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Pet Cat May Up Eczema Risk in Infants

Monday, 3 March 2008

Early Exposure to Cats May Affect Risk for Skin Condition

Newborns who share a home with a pet cat may be more likely to develop eczema as infants than other babies.

A new study shows babies exposed to cats shortly after birth had higher rates of the allergic skin condition at age 1 than babies who lived in homes without cats.

Although the results showed having two or more dogs at home was associated with slightly lower rates of eczema, this protective effect was not significant.

Researchers say the results contradict previous studies that have suggested having cats or dogs at home may protect against allergic diseases like eczema.

“The findings do seem to add more questions about pets and asthma and allergies,” says researcher Esmeralda Morales, MD, a pediatric pulmonary fellow at the University of Arizona, in a news release. “Since there are a lot of contradictory data out there already, clearly it’s a topic that needs further research.”

Eczema is a common skin condition that causes skin to become inflamed and itchy. Small blisters that ooze fluid and crust over can also occur.
Cats May Raise Eczema Risk

The study, presented this week at the American Thoracic Society’s International Conference in San Diego, involved 486 children who were followed since birth. Researchers asked the children’s parents how many cats and dogs they had in the house at the time the child was born and then followed up a year later to determine how many of the children had been diagnosed with eczema.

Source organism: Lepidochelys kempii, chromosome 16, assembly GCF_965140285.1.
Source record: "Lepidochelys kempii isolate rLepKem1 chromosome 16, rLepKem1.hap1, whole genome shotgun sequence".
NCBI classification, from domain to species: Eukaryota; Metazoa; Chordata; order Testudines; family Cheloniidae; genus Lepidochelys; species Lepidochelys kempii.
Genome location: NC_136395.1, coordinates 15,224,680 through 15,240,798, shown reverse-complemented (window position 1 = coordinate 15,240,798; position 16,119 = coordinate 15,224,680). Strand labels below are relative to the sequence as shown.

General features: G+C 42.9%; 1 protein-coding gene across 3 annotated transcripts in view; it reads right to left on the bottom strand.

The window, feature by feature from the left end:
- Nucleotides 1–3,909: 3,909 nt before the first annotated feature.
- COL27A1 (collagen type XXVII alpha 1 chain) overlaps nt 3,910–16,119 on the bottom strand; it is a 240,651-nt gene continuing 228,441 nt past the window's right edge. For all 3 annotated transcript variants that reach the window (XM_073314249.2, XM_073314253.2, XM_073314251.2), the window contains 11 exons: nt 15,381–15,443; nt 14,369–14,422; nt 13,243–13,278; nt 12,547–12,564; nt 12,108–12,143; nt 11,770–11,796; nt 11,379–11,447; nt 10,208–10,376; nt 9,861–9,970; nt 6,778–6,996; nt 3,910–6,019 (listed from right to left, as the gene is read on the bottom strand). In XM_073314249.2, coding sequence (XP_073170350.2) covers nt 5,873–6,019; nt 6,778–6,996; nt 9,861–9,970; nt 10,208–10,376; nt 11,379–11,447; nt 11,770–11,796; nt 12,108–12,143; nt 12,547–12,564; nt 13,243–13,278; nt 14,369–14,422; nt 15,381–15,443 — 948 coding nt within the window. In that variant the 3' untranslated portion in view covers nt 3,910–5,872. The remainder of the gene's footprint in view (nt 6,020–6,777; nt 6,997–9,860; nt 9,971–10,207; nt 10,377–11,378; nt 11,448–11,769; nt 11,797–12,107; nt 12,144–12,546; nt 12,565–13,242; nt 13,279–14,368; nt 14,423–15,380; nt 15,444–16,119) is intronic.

The study showed that of the 134 children who lived with cats, 28% had eczema by their first birthday compared with 18% of the 286 children without cats.

Researchers found the increased eczema risk associated with having a cat at home was especially pronounced among children whose mothers did not have asthma. Prior studies have shown that people with eczema are also more likely to have other allergic diseases like hay fever and asthma.

“Other studies have found that having cats or dogs at home seems to be protective against allergic diseases, so we expected to have similar findings,” says Morales. “Pets are a source of a compound called endotoxin, and if a child is exposed to endotoxin early in life, the immune system may be skewed away from developing an allergic profile.”

Researchers say that means that even though the children with cats in the study developed eczema at an early age, they may end up having a reduced risk of asthma or other allergic diseases later in life.

SOURCES: The American Thoracic Society’s 102nd International Conference, San Diego, May 19-24, 2006. News release, American Thoracic Society.

© 2006 WebMD, Inc. All rights reserved.

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